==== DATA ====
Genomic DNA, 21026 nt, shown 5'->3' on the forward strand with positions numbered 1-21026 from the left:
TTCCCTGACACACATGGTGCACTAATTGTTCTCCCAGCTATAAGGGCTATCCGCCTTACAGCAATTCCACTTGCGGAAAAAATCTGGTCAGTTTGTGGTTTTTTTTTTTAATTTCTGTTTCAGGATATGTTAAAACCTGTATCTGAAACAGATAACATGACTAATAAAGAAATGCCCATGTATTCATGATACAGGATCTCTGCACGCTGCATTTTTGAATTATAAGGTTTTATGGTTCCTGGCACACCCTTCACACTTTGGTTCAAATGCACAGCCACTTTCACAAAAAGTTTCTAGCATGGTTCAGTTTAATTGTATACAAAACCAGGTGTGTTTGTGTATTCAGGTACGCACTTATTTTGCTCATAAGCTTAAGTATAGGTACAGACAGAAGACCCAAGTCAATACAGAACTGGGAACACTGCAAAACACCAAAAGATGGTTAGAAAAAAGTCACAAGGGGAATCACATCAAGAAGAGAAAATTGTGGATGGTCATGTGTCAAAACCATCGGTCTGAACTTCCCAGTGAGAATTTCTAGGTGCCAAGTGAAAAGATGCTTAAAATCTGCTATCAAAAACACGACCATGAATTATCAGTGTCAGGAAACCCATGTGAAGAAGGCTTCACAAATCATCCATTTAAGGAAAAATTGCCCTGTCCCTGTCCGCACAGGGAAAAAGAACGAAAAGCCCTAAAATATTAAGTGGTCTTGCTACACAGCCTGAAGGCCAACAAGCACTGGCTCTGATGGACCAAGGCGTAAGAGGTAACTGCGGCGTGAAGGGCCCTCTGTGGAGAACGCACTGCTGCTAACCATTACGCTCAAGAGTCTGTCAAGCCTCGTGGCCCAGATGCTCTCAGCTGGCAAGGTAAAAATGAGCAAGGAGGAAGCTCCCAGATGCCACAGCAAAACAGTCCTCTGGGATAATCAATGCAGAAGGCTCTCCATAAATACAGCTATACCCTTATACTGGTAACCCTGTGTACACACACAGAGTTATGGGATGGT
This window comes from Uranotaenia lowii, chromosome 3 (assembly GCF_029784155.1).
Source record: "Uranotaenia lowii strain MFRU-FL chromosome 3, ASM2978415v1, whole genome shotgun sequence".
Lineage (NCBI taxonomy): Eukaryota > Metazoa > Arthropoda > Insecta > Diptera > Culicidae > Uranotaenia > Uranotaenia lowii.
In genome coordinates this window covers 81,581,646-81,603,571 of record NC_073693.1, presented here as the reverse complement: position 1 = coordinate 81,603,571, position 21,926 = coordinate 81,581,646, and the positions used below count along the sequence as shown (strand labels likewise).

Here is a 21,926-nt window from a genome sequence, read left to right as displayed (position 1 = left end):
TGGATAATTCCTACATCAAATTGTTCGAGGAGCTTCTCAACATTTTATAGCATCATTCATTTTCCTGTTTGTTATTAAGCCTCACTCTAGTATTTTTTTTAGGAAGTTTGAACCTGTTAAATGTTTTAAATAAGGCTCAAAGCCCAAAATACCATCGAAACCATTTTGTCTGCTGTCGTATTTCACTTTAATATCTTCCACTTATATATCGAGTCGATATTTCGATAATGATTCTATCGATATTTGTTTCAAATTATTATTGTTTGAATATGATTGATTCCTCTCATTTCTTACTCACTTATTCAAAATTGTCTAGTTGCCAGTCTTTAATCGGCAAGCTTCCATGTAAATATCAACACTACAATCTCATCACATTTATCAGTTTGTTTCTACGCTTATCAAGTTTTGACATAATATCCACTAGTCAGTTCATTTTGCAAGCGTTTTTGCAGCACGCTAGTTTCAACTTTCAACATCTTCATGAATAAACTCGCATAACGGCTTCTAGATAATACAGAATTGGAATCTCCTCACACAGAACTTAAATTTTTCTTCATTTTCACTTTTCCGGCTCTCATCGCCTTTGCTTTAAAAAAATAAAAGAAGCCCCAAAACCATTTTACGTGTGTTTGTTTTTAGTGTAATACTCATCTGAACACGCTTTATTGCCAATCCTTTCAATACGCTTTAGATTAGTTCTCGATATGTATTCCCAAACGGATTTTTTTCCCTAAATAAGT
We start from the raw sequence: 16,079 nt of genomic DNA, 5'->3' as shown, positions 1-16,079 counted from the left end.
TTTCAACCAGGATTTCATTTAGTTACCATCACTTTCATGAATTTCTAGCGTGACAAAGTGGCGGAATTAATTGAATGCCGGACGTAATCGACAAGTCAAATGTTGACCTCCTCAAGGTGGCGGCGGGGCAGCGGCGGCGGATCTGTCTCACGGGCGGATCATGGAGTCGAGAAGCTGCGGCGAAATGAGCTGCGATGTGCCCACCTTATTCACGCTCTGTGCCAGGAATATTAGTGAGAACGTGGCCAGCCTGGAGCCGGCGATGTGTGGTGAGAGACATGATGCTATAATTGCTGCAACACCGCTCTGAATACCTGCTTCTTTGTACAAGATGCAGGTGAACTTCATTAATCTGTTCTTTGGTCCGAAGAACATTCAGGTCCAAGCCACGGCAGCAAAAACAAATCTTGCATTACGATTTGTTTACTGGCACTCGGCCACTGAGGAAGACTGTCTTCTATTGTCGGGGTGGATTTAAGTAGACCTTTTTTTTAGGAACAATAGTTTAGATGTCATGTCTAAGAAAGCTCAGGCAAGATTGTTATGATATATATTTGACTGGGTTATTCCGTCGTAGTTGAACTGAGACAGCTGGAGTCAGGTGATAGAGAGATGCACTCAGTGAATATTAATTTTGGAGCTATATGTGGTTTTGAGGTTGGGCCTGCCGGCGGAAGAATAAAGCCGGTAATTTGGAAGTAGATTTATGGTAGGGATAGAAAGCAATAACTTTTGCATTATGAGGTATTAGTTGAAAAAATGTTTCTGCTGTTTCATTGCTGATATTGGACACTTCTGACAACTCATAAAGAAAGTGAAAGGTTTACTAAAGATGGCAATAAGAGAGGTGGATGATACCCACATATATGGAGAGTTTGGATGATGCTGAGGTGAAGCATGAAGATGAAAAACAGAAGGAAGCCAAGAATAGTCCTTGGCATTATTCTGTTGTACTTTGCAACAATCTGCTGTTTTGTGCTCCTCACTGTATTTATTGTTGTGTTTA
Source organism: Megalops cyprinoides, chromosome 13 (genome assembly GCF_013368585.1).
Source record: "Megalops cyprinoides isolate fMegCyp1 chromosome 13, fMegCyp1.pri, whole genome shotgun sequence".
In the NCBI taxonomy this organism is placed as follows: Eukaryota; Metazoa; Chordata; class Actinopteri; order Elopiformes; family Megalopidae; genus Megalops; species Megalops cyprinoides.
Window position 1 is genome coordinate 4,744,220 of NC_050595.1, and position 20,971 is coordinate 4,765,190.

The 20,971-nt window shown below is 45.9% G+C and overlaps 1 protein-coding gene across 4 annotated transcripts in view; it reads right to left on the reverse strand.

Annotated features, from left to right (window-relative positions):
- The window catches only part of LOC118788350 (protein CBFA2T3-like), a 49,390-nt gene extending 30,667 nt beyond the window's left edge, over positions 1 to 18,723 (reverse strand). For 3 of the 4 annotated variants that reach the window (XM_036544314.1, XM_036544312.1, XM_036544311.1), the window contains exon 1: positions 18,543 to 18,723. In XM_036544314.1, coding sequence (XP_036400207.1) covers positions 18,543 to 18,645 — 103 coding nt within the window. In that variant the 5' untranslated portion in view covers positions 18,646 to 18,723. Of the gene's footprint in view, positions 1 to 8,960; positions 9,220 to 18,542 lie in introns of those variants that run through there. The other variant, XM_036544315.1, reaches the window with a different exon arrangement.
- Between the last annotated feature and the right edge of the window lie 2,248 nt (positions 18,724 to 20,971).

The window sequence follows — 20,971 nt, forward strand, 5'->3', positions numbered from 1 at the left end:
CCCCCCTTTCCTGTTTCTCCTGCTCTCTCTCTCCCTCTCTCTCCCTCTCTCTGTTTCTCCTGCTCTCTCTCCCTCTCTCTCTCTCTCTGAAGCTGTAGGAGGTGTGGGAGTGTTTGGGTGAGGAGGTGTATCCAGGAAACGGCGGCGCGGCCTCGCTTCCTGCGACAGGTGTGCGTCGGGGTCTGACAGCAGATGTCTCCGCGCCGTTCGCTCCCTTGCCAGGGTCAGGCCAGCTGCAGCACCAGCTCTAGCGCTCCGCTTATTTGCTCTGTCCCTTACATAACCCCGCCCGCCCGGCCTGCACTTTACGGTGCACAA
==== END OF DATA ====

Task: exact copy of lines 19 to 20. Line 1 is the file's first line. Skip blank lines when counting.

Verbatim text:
The window sequence follows — 20,971 nt, forward strand, 5'->3', positions numbered from 1 at the left end:
CCCCCCTTTCCTGTTTCTCCTGCTCTCTCTCTCCCTCTCTCTCCCTCTCTCTGTTTCTCCTGCTCTCTCTCCCTCTCTCTCTCTCTCTGAAGCTGTAGGAGGTGTGGGAGTGTTTGGGTGAGGAGGTGTATCCAGGAAACGGCGGCGCGGCCTCGCTTCCTGCGACAGGTGTGCGTCGGGGTCTGACAGCAGATGTCTCCGCGCCGTTCGCTCCCTTGCCAGGGTCAGGCCAGCTGCAGCACCAGCTCTAGCGCTCCGCTTATTTGCTCTGTCCCTTACATAACCCCGCCCGCCCGGCCTGCACTTTACGGTGCACAA